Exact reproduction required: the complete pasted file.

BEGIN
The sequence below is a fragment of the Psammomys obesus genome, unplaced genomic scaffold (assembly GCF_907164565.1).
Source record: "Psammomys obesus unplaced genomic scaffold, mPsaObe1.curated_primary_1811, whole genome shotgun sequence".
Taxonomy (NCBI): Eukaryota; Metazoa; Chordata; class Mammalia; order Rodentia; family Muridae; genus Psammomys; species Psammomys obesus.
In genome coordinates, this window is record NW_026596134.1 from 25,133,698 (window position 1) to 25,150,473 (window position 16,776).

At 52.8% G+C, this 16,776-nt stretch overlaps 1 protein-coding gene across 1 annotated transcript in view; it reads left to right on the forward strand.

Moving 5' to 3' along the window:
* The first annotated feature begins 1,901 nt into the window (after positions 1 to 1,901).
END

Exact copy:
The sequence below is a fragment of the Psammomys obesus genome, unplaced genomic scaffold (assembly GCF_907164565.1).
Source record: "Psammomys obesus unplaced genomic scaffold, mPsaObe1.curated_primary_1811, whole genome shotgun sequence".
Taxonomy (NCBI): Eukaryota; Metazoa; Chordata; class Mammalia; order Rodentia; family Muridae; genus Psammomys; species Psammomys obesus.
In genome coordinates, this window is record NW_026596134.1 from 25,133,698 (window position 1) to 25,150,473 (window position 16,776).

At 52.8% G+C, this 16,776-nt stretch overlaps 1 protein-coding gene across 1 annotated transcript in view; it reads left to right on the forward strand.

Moving 5' to 3' along the window:
* The first annotated feature begins 1,901 nt into the window (after positions 1 to 1,901).